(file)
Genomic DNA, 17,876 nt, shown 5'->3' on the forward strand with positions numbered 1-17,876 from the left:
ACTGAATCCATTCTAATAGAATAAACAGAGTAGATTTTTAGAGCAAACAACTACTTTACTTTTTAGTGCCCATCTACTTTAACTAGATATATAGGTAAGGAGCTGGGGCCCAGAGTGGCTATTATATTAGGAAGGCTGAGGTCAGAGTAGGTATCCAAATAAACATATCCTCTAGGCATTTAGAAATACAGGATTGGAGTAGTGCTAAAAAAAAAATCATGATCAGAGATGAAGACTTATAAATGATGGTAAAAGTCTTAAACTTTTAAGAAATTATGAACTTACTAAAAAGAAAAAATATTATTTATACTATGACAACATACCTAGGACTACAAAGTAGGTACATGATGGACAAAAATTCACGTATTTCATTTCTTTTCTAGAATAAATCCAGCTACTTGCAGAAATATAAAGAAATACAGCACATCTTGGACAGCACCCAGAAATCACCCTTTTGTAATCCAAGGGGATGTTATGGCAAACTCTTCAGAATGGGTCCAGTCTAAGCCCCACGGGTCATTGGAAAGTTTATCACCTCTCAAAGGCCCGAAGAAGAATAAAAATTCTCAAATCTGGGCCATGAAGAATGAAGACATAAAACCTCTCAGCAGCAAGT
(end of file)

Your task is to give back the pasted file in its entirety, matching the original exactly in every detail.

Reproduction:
Genomic DNA, 17,876 nt, shown 5'->3' on the forward strand with positions numbered 1-17,876 from the left:
ACTGAATCCATTCTAATAGAATAAACAGAGTAGATTTTTAGAGCAAACAACTACTTTACTTTTTAGTGCCCATCTACTTTAACTAGATATATAGGTAAGGAGCTGGGGCCCAGAGTGGCTATTATATTAGGAAGGCTGAGGTCAGAGTAGGTATCCAAATAAACATATCCTCTAGGCATTTAGAAATACAGGATTGGAGTAGTGCTAAAAAAAAAATCATGATCAGAGATGAAGACTTATAAATGATGGTAAAAGTCTTAAACTTTTAAGAAATTATGAACTTACTAAAAAGAAAAAATATTATTTATACTATGACAACATACCTAGGACTACAAAGTAGGTACATGATGGACAAAAATTCACGTATTTCATTTCTTTTCTAGAATAAATCCAGCTACTTGCAGAAATATAAAGAAATACAGCACATCTTGGACAGCACCCAGAAATCACCCTTTTGTAATCCAAGGGGATGTTATGGCAAACTCTTCAGAATGGGTCCAGTCTAAGCCCCACGGGTCATTGGAAAGTTTATCACCTCTCAAAGGCCCGAAGAAGAATAAAAATTCTCAAATCTGGGCCATGAAGAATGAAGACATAAAACCTCTCAGCAGCAAGT